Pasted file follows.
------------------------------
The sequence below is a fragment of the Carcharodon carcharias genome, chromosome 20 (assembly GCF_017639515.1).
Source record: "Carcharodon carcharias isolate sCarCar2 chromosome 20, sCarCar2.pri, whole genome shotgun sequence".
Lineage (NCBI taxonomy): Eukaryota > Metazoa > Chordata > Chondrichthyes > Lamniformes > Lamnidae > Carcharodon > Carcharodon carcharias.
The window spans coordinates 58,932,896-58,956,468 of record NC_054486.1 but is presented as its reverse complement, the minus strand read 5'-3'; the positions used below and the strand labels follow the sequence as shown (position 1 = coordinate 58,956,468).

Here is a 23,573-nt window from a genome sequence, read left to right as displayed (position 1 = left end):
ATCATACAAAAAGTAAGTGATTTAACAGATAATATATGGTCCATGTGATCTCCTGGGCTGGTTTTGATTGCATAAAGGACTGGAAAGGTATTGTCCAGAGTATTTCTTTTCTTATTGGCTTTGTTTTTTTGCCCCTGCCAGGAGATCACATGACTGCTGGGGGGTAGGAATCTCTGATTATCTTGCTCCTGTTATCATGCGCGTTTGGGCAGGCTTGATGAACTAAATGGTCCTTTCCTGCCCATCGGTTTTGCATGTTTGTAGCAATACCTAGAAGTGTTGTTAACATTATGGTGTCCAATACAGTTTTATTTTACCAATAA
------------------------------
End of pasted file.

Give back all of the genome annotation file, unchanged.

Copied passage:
The sequence below is a fragment of the Carcharodon carcharias genome, chromosome 20 (assembly GCF_017639515.1).
Source record: "Carcharodon carcharias isolate sCarCar2 chromosome 20, sCarCar2.pri, whole genome shotgun sequence".
Lineage (NCBI taxonomy): Eukaryota > Metazoa > Chordata > Chondrichthyes > Lamniformes > Lamnidae > Carcharodon > Carcharodon carcharias.
The window spans coordinates 58,932,896-58,956,468 of record NC_054486.1 but is presented as its reverse complement, the minus strand read 5'-3'; the positions used below and the strand labels follow the sequence as shown (position 1 = coordinate 58,956,468).

Here is a 23,573-nt window from a genome sequence, read left to right as displayed (position 1 = left end):
ATCATACAAAAAGTAAGTGATTTAACAGATAATATATGGTCCATGTGATCTCCTGGGCTGGTTTTGATTGCATAAAGGACTGGAAAGGTATTGTCCAGAGTATTTCTTTTCTTATTGGCTTTGTTTTTTTGCCCCTGCCAGGAGATCACATGACTGCTGGGGGGTAGGAATCTCTGATTATCTTGCTCCTGTTATCATGCGCGTTTGGGCAGGCTTGATGAACTAAATGGTCCTTTCCTGCCCATCGGTTTTGCATGTTTGTAGCAATACCTAGAAGTGTTGTTAACATTATGGTGTCCAATACAGTTTTATTTTACCAATAA